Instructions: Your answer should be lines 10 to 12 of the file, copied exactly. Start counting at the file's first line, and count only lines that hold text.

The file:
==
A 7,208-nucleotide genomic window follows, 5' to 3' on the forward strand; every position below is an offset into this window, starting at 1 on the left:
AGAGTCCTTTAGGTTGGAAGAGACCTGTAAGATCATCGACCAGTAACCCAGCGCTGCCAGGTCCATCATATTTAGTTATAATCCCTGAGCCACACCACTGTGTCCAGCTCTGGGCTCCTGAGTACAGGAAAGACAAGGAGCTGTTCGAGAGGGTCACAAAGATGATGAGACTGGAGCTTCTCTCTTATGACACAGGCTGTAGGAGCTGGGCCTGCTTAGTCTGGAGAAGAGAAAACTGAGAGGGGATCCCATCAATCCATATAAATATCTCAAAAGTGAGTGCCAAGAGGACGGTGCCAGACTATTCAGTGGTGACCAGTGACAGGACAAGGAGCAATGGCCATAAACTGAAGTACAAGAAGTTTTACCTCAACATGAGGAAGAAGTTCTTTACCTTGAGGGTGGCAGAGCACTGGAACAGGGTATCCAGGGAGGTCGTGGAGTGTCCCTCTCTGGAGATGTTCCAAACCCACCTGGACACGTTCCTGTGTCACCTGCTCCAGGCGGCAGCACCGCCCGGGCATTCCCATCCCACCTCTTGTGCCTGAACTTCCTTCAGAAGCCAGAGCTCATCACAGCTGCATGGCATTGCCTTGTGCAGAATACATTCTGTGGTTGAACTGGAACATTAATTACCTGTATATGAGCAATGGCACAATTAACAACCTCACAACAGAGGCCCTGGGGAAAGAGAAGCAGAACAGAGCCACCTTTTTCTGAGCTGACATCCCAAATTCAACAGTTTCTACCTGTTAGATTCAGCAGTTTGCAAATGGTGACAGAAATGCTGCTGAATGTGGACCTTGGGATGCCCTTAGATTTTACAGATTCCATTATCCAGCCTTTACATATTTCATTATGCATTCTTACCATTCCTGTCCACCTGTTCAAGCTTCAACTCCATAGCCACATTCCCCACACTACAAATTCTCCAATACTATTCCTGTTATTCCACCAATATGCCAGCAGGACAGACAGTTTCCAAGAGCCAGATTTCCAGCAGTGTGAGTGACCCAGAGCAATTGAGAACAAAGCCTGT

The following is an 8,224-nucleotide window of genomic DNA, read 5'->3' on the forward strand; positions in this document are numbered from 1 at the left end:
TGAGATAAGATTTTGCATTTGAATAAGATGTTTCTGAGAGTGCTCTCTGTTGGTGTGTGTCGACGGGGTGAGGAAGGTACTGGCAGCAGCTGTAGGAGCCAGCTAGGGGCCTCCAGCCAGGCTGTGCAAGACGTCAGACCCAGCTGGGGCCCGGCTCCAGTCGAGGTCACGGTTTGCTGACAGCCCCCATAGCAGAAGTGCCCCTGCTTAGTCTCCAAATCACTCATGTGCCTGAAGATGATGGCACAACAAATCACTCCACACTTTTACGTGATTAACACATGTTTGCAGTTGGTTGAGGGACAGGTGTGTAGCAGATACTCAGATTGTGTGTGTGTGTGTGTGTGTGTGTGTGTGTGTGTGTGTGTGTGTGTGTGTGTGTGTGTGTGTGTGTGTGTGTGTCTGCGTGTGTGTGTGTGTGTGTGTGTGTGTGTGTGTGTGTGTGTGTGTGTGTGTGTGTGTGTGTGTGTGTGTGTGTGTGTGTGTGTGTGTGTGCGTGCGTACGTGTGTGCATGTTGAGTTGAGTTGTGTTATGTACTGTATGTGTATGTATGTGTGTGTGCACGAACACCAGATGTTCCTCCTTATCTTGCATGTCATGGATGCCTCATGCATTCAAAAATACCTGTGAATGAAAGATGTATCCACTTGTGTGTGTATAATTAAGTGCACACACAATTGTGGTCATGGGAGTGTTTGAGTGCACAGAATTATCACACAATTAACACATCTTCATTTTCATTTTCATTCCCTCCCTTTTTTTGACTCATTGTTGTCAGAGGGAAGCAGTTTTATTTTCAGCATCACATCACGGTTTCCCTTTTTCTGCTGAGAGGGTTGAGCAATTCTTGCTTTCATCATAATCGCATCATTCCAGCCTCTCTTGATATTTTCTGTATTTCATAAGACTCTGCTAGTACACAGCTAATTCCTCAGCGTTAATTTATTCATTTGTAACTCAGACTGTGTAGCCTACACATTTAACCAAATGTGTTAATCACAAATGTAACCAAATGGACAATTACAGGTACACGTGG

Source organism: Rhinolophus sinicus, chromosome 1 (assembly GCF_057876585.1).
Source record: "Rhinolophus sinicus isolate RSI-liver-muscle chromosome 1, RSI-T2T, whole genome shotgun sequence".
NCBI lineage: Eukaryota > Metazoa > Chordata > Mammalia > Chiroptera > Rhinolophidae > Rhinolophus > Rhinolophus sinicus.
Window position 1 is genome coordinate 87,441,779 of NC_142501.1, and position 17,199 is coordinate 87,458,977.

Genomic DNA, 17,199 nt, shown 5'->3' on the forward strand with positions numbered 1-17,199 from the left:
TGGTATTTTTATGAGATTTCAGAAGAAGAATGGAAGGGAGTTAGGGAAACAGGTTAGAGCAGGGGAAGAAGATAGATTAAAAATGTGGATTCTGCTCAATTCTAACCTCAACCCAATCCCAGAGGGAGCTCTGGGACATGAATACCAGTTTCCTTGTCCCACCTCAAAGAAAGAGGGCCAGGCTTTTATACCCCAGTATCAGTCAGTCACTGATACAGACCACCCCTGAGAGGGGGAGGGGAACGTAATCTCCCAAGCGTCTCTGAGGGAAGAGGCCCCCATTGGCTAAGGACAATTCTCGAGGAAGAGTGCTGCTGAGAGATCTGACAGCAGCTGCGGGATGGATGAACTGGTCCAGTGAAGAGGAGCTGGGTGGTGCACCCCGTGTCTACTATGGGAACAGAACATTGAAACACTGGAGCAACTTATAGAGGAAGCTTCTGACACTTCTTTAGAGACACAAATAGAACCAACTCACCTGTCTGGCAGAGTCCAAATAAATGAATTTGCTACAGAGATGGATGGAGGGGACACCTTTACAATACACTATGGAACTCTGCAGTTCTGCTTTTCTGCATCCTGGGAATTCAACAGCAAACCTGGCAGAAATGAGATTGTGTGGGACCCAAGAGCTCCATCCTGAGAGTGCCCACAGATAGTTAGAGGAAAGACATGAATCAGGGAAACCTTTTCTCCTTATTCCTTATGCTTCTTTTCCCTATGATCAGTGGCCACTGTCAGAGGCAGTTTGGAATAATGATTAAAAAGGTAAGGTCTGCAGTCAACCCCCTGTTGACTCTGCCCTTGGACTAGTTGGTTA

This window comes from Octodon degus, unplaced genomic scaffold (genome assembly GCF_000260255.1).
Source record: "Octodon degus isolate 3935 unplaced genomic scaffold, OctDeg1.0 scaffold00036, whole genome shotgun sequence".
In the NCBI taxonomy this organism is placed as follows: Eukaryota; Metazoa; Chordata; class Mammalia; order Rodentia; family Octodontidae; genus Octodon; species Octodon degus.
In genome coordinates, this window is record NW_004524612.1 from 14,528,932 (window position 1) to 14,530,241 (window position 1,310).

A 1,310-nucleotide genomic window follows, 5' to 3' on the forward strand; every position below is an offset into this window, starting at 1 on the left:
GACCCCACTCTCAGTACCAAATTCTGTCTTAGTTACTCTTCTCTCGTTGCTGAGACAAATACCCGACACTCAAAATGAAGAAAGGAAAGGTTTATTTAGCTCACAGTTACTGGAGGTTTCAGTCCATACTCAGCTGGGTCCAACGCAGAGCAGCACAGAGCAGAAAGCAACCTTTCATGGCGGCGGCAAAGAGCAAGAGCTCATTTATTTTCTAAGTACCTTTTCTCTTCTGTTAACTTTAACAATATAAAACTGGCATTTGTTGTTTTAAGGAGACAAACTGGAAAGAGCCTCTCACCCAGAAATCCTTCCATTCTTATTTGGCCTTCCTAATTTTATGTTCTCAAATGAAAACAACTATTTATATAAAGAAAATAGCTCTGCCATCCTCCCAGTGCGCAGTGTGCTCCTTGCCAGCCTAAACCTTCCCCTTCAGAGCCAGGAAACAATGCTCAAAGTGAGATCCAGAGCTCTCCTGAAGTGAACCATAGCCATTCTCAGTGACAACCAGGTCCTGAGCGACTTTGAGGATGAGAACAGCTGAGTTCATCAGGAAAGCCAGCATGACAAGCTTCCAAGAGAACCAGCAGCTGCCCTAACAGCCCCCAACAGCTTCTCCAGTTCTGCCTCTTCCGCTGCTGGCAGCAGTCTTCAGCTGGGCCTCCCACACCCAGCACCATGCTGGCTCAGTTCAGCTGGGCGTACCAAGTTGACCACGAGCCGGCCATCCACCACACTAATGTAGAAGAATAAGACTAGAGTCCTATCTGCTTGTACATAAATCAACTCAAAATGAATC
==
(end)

TGGTATTTTTATGAGATTTCAGAAGAAGAATGGAAGGGAGTTAGGGAAACAGGTTAGAGCAGGGGAAGAAGATAGATTAAAAATGTGGATTCTGCTCAATTCTAACCTCAACCCAATCCCAGAGGGAGCTCTGGGACATGAATACCAGTTTCCTTGTCCCACCTCAAAGAAAGAGGGCCAGGCTTTTATACCCCAGTATCAGTCAGTCACTGATACAGACCACCCCTGAGAGGGGGAGGGGAACGTAATCTCCCAAGCGTCTCTGAGGGAAGAGGCCCCCATTGGCTAAGGACAATTCTCGAGGAAGAGTGCTGCTGAGAGATCTGACAGCAGCTGCGGGATGGATGAACTGGTCCAGTGAAGAGGAGCTGGGTGGTGCACCCCGTGTCTACTATGGGAACAGAACATTGAAACACTGGAGCAACTTATAGAGGAAGCTTCTGACACTTCTTTAGAGACACAAATAGAACCAACTCACCTGTCTGGCAGAGTCCAAATAAATGAATTTGCTACAGAGATGGATGGAGGGGACACCTTTACAATACACTATGGAACTCTGCAGTTCTGCTTTTCTGCATCCTGGGAATTCAACAGCAAACCTGGCAGAAATGAGATTGTGTGGGACCCAAGAGCTCCATCCTGAGAGTGCCCACAGATAGTTAGAGGAAAGACATGAATCAGGGAAACCTTTTCTCCTTATTCCTTATGCTTCTTTTCCCTATGATCAGTGGCCACTGTCAGAGGCAGTTTGGAATAATGATTAAAAAGGTAAGGTCTGCAGTCAACCCCCTGTTGACTCTGCCCTTGGACTAGTTGGTTA

This window comes from Octodon degus, unplaced genomic scaffold (genome assembly GCF_000260255.1).
Source record: "Octodon degus isolate 3935 unplaced genomic scaffold, OctDeg1.0 scaffold00036, whole genome shotgun sequence".